Mexican human rights organizations have issued a scathing preliminary report accusing the Mexican government of a series of human rights abuses — including excessive use of force, arbitrary detentions and extrajudicial executions — stemming from the actions of police during operations in the southern state of Oaxaca that have left at least 10 people dead.
The report, produced by a consortium of human rights groups working on Oaxaca, is based on interviews with witnesses and survivors of a heavy-handed police action on June 19 aimed at clearing a series of roadblocks set up by striking teachers from the CNTE union.
According to the report, the police operation, which involved 800 state and federal officers, led to widespread human rights violations, up to and including the denial of the right to life.
The report details the events of June 19 as they happened in several locales throughout Oaxaca: Nochixtlan, Hacienda Blanca and San Pablo Huitzo.
The town of Nochixtlan saw the most violence, with seven people killed there, the majority as a result of wounds from gunfire.
The organizations classified these deaths as extrajudicial executions.
The report indicates that police used tactical and live munitions indiscriminately as they tried try to evict the teachers from the roadblock.
“The police who were at the front were the ones who were shooting teargas, and on the other side of the highway, that's where the police who fired bullets were located,” said one witness.
Police and state officials initially denied that officers used live ammunition, but evidence shared on social media forced them to admit police fired bullets at demonstrators.
Beyond the use of live ammunition, the report criticizes the disproportionate amount of force employed, including the heavy use of teargas. Thirty-four children from one neighborhood near the site of clashes in Nochixtlan were forced to flee due to the overwhelming affects of teargas.
In other locations, police fired teargas from helicopters above.
The report also strongly criticizes illegal and arbitrary detentions carried out by police.
The most galling example was the arrest of 18 people, completely unconnected to the protests, as they were preparing a site for the burial of a family member near the town of Nochixtlan.
Those 18 people were taken to a state jail the following morning where they were allegedly held incommunicado in cramped conditions and denied the ability to perform bodily functions, which the report said “could constitute torture or cruel, inhuman or degrading treatment.”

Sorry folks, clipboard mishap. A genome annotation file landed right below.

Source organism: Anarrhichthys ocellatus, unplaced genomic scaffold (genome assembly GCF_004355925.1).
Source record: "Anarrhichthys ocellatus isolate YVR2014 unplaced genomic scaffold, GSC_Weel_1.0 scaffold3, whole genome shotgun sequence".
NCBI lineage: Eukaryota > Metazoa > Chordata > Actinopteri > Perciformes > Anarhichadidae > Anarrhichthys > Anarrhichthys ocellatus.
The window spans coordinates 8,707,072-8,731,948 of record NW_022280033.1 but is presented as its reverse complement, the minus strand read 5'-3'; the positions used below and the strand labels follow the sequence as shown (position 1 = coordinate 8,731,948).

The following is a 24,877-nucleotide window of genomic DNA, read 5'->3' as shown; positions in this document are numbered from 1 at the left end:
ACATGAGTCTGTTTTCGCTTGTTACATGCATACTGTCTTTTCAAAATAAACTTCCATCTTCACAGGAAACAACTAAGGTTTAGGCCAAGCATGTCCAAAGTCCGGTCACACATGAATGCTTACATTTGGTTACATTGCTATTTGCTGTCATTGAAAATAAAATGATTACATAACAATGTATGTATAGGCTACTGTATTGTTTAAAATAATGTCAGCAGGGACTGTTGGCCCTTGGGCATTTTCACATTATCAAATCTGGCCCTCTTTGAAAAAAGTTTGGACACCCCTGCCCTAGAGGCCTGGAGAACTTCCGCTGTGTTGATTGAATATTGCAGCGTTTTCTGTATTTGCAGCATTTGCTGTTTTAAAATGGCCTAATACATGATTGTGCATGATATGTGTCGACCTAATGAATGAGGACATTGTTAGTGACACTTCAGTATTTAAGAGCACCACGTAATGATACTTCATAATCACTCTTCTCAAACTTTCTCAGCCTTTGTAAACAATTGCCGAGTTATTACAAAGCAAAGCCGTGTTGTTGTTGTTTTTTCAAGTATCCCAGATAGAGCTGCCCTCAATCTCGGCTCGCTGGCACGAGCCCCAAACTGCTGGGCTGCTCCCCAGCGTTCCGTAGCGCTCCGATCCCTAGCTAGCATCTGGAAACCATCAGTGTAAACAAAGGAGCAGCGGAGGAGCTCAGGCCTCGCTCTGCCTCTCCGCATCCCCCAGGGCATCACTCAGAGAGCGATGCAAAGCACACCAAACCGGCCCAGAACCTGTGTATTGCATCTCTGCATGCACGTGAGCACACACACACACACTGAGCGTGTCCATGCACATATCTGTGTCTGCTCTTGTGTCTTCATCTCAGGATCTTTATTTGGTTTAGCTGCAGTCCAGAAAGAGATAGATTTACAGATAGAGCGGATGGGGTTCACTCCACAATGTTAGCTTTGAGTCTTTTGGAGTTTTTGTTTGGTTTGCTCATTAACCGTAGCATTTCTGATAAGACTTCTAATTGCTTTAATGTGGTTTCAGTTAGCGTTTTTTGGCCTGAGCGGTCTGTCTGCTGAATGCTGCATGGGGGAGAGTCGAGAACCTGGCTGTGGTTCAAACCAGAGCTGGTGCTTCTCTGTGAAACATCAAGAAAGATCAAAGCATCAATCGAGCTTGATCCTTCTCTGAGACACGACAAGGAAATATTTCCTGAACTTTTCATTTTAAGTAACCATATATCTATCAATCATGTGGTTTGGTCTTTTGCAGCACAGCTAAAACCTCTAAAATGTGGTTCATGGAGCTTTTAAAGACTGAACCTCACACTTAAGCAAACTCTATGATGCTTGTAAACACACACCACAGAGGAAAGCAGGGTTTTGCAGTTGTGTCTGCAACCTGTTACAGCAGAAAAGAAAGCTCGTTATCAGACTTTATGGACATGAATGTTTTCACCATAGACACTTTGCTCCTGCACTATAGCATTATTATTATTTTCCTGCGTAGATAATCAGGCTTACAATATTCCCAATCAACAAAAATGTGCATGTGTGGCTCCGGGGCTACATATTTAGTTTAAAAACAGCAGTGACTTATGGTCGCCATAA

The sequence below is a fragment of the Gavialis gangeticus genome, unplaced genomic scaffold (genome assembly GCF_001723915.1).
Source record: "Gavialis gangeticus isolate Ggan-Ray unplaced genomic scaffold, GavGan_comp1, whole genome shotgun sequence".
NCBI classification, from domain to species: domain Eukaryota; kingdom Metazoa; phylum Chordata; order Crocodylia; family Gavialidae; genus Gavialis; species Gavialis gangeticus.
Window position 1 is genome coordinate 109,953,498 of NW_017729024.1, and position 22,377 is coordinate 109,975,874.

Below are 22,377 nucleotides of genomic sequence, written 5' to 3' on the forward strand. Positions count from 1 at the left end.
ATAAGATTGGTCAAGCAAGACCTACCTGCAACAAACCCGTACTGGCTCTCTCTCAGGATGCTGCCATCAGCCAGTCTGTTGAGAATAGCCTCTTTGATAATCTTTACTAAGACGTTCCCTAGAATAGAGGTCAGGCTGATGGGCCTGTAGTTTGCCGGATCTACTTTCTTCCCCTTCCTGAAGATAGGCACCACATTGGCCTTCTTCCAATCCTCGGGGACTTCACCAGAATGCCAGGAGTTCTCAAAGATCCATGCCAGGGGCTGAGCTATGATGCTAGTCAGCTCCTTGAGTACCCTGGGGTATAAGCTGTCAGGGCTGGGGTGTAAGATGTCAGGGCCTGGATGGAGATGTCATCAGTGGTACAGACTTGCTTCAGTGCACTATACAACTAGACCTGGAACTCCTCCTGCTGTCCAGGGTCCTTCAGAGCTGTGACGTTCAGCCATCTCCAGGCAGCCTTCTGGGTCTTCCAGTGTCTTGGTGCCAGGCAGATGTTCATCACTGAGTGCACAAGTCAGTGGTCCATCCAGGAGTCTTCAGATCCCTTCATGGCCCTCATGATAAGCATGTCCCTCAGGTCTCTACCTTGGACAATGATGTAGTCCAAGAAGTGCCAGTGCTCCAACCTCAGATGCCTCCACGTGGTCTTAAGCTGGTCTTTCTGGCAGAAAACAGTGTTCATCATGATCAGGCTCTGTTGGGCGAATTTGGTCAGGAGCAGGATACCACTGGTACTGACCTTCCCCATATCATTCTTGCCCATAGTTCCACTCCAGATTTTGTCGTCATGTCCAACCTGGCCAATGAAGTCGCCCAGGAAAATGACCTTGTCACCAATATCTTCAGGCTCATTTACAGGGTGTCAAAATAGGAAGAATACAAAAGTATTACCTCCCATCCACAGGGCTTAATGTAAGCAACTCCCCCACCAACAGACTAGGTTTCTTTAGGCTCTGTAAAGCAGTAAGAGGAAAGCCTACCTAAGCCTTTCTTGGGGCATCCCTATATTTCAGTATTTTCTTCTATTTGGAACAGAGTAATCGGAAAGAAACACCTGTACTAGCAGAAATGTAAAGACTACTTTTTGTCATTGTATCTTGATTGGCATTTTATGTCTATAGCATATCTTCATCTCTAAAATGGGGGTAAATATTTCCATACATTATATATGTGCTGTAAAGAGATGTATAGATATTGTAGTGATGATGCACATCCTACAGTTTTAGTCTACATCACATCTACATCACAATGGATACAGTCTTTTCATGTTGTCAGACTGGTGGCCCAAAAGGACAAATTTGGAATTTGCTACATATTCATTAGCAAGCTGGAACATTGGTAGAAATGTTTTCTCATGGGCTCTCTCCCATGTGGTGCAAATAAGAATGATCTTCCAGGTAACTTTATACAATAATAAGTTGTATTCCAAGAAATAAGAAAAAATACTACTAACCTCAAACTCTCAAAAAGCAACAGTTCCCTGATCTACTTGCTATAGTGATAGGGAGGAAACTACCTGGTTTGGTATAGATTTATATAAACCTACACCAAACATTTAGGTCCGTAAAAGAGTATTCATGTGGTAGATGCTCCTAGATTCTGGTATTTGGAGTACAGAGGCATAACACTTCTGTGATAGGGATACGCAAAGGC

The use of arbitrary detention was widespread on June 19, with the report sharing the following account from the locale of Hacienda Blanca:
“A 35-year-old woman was arbitrarily arrested upon returning from safeguard her children with neighbors. Force was used in her detention despite the fact she did not resist," the report states. "The reasons for her detention were not explained and she was held incommunicado, facing physical abuse and sexual abuse for several hours.”
The report also alleged police used racist and sexist slurs and that many officers threatened to execute of forcibly disappear the detained, even making allusions to the case of the 43 students from the neighboring state of Guerrero who were disappeared by elements of the state in 2014.
The repression also took a psychological toll on residents.
“Since that day my grandson draws planes dropping bombs with me below with my hair standing up, he doesn't even want to go outside anymore,” one survivor from San Pablo Huitzo said.
The report ends with a series of urgent recommendations, including a call for a “thorough and impartial investigation to determine criminal and administrative consequences for the public servants involved in human rights violations committed in the operation conducted on June 19, 2016.”
The organizations also ask for international human rights groups, including the U.N. High Commissioner for Human Rights, to accompany and observe the situation in Oaxaca in order to prevent further violations and to ensure justice is served.
The report was signed off by the following organizations: Comité de Defensa Integral de Derechos Humanos Gobixha A.C., Consorcio para el Diálogo Parlamentario y la Equidad Oaxaca A.C., FUNDAR, Luna del Sur A.C., and Ojo de Agua Comunicación.
A second investigation, carried out by Proceso magazine, arrived at similar conclusions as the report by the consortium of human rights groups. Proceso further alleged that police even violated their own internal protocols.